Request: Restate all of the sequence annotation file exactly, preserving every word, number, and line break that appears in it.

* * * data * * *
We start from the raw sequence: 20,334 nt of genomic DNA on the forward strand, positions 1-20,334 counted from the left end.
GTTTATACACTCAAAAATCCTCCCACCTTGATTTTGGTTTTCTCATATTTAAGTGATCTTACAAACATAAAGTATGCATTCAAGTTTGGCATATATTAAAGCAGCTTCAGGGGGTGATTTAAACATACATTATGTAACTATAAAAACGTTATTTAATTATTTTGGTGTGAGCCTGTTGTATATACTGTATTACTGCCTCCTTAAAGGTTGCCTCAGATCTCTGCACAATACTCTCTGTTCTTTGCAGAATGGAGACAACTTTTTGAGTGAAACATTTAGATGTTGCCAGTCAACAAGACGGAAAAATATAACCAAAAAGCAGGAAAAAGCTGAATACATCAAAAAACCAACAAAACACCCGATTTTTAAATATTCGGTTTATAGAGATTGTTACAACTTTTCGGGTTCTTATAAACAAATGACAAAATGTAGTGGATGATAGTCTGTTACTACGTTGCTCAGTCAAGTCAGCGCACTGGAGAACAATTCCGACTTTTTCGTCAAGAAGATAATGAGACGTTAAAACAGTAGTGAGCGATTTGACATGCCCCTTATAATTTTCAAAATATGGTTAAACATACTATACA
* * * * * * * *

We start from the raw sequence: 20,334 nt of genomic DNA on the forward strand, positions 1-20,334 counted from the left end.
GTTTATACACTCAAAAATCCTCCCACCTTGATTTTGGTTTTCTCATATTTAAGTGATCTTACAAACATAAAGTATGCATTCAAGTTTGGCATATATTAAAGCAGCTTCAGGGGGTGATTTAAACATACATTATGTAACTATAAAAACGTTATTTAATTATTTTGGTGTGAGCCTGTTGTATATACTGTATTACTGCCTCCTTAAAGGTTGCCTCAGATCTCTGCACAATACTCTCTGTTCTTTGCAGAATGGAGACAACTTTTTGAGTGAAACATTTAGATGTTGCCAGTCAACAAGACGGAAAAATATAACCAAAAAGCAGGAAAAAGCTGAATACATCAAAAAACCAACAAAACACCCGATTTTTAAATATTCGGTTTATAGAGATTGTTACAACTTTTCGGGTTCTTATAAACAAATGACAAAATGTAGTGGATGATAGTCTGTTACTACGTTGCTCAGTCAAGTCAGCGCACTGGAGAACAATTCCGACTTTTTCGTCAAGAAGATAATGAGACGTTAAAACAGTAGTGAGCGATTTGACATGCCCCTTATAATTTTCAAAATATGGTTAAACATACTATACA